Search results for 'Graph theory' (try it on Scholar)

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  1. Sahotra Sarkar (1990). On Adaptation: A Reduction of the Kauffman-Levin Model to a Problem in Graph Theory and its Consequences. [REVIEW] Biology and Philosophy 5 (2):127-148.score: 212.0
    It is shown that complex adaptations are best modelled as discrete processes represented on directed weighted graphs. Such a representation captures the idea that problems of adaptation in evolutionary biology are problems in a discrete space, something that the conventional representations using continuous adaptive landscapes does not. Further, this representation allows the utilization of well-known algorithms for the computation of several biologically interesting results such as the accessibility of one allele from another by a specified number of point mutations, the (...)
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  2. William Gasarch & Jeffry L. Hirst (1998). Reverse Mathematics and Recursive Graph Theory. Mathematical Logic Quarterly 44 (4):465-473.score: 210.0
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  3. John M. Harris, Jeffry L. Hirst & Michael J. Mossinghoff (2008). Combinatorics and Graph Theory. Springer.score: 180.0
    This book covers a wide variety of topics in combinatorics and graph theory.
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  4. Stephan Eliez Marie-Christine Ottet, Marie Schaer, Martin Debbané, Leila Cammoun, Jean-Philippe Thiran (2013). Graph Theory Reveals Dysconnected Hubs in 22q11DS and Altered Nodal Efficiency in Patients with Hallucinations. Frontiers in Human Neuroscience 7.score: 180.0
    Schizophrenia is postulated to be the prototypical dysconnection disorder, in which hallucinations are the core symptom. Due to high heterogeneity in methodology across studies and the clinical phenotype, it remains unclear whether the structural brain dysconnection is global or focal and if clinical symptoms result from this dysconnection. In the present work, we attempt to clarify this issue by studying a population considered as a homogeneous genetic sub-type of schizophrenia, namely the 22q11.2 deletion syndrome (22q11.2DS). Cerebral MRIs were acquired for (...)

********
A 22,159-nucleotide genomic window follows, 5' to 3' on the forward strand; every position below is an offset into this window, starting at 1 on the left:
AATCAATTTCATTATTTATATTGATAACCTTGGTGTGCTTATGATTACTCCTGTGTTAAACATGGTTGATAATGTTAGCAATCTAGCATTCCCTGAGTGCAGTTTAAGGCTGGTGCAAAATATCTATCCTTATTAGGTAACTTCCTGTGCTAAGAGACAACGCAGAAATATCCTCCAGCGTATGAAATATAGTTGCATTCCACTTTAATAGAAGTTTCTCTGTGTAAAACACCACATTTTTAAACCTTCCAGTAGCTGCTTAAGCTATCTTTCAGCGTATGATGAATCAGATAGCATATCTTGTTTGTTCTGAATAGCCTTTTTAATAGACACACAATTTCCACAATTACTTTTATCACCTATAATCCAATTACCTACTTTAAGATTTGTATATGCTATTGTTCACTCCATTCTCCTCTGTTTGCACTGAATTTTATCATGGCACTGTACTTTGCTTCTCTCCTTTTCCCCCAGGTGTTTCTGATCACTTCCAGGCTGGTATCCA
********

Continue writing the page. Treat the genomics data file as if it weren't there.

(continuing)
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  5. Harvey Friedman, P01 INCOMPLETENESS: Finite Graph Theory.score: 150.0
    For digraphs G, we write V(G) for the set of all vertices of G, and E(G) for the set of all edges of G. A digraph on a set E is a digraph G where V(G) = E.
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  6. Harvey M. Friedman, Applications of Large Cardinals to Graph Theory.score: 150.0
    Since then we have been engaged in the development of such results of greater relevance to mathematical practice. In January, 1997 we presented some new results of this kind involving what we call “jump free” classes of finite functions. This Jump Free Theorem is treated in section 2.
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  7. Adam Synowiecki, Krzysztof Kiwiel & John Dickson (1973). Hegel's Logic in the Light of Graph Theory. Dialectics and Humanism 1 (1):87-96.score: 150.0
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  8. Del Pozo Guerrero Francisco (2011). Working Memory in Aging. Graph Theory for a MEG-DTI Study. Frontiers in Human Neuroscience 5.score: 150.0
  9. Harald Gropp (1996). Poincaré and Graph Theory. Philosophia Scientiae 1 (4):85-95.score: 150.0
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  10. Benjamin D. Miller (2012). The Graph-Theoretic Approach to Descriptive Set Theory. Bulletin of Symbolic Logic 18 (4):554-575.score: 132.0
    We sketch the ideas behind the use of chromatic numbers in establishing descriptive set-theoretic dichotomy theorems.
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  11. Zhang Chen, Min Liu, Donald William Gross & Christian Beaulieu (2013). Graph Theoretical Analysis of Developmental Patterns of the White Matter Network. Frontiers in Human Neuroscience 7.score: 120.0